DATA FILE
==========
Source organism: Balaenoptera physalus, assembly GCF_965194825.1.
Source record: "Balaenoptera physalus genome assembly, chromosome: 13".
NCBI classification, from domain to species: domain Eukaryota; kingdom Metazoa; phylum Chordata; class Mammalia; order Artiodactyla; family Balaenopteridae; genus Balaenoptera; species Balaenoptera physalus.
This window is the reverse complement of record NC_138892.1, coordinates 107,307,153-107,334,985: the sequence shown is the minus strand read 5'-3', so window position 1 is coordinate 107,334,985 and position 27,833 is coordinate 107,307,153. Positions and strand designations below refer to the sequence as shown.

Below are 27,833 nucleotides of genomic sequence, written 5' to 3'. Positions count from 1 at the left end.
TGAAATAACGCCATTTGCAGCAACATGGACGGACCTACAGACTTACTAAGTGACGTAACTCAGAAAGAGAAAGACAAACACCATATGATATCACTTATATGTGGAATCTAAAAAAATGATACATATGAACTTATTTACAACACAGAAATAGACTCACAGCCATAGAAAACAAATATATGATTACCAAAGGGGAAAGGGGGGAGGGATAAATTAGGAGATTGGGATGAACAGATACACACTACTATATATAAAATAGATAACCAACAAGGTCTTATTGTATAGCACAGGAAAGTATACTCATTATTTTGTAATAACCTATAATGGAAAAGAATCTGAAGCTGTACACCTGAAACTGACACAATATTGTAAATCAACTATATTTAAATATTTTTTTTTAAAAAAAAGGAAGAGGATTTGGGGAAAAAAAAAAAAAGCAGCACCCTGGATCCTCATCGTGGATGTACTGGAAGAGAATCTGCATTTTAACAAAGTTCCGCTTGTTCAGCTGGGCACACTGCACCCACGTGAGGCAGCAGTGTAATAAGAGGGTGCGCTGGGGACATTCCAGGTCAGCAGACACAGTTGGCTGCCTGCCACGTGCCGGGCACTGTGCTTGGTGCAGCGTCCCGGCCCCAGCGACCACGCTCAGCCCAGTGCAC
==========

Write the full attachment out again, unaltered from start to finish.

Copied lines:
Source organism: Balaenoptera physalus, assembly GCF_965194825.1.
Source record: "Balaenoptera physalus genome assembly, chromosome: 13".
NCBI classification, from domain to species: domain Eukaryota; kingdom Metazoa; phylum Chordata; class Mammalia; order Artiodactyla; family Balaenopteridae; genus Balaenoptera; species Balaenoptera physalus.
This window is the reverse complement of record NC_138892.1, coordinates 107,307,153-107,334,985: the sequence shown is the minus strand read 5'-3', so window position 1 is coordinate 107,334,985 and position 27,833 is coordinate 107,307,153. Positions and strand designations below refer to the sequence as shown.

Below are 27,833 nucleotides of genomic sequence, written 5' to 3'. Positions count from 1 at the left end.
TGAAATAACGCCATTTGCAGCAACATGGACGGACCTACAGACTTACTAAGTGACGTAACTCAGAAAGAGAAAGACAAACACCATATGATATCACTTATATGTGGAATCTAAAAAAATGATACATATGAACTTATTTACAACACAGAAATAGACTCACAGCCATAGAAAACAAATATATGATTACCAAAGGGGAAAGGGGGGAGGGATAAATTAGGAGATTGGGATGAACAGATACACACTACTATATATAAAATAGATAACCAACAAGGTCTTATTGTATAGCACAGGAAAGTATACTCATTATTTTGTAATAACCTATAATGGAAAAGAATCTGAAGCTGTACACCTGAAACTGACACAATATTGTAAATCAACTATATTTAAATATTTTTTTTTAAAAAAAAGGAAGAGGATTTGGGGAAAAAAAAAAAAAGCAGCACCCTGGATCCTCATCGTGGATGTACTGGAAGAGAATCTGCATTTTAACAAAGTTCCGCTTGTTCAGCTGGGCACACTGCACCCACGTGAGGCAGCAGTGTAATAAGAGGGTGCGCTGGGGACATTCCAGGTCAGCAGACACAGTTGGCTGCCTGCCACGTGCCGGGCACTGTGCTTGGTGCAGCGTCCCGGCCCCAGCGACCACGCTCAGCCCAGTGCAC